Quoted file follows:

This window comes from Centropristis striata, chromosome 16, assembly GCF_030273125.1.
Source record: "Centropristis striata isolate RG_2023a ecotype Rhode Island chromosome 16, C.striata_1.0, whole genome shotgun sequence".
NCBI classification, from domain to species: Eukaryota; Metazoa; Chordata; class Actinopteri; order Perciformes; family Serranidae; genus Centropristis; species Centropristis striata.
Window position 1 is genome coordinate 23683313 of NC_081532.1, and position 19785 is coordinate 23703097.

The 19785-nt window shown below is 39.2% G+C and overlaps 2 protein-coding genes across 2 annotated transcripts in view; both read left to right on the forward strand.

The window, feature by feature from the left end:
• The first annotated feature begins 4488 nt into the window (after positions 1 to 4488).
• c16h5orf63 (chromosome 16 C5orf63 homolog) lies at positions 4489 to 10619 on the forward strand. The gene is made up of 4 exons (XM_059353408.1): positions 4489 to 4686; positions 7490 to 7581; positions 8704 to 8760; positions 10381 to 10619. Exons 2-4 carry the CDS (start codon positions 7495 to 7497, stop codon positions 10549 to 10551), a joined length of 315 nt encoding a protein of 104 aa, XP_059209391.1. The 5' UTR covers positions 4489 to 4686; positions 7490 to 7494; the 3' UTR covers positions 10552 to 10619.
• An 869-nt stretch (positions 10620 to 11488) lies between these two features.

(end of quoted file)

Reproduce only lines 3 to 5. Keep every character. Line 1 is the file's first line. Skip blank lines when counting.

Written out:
NCBI classification, from domain to species: Eukaryota; Metazoa; Chordata; class Actinopteri; order Perciformes; family Serranidae; genus Centropristis; species Centropristis striata.
Window position 1 is genome coordinate 23683313 of NC_081532.1, and position 19785 is coordinate 23703097.

The 19785-nt window shown below is 39.2% G+C and overlaps 2 protein-coding genes across 2 annotated transcripts in view; both read left to right on the forward strand.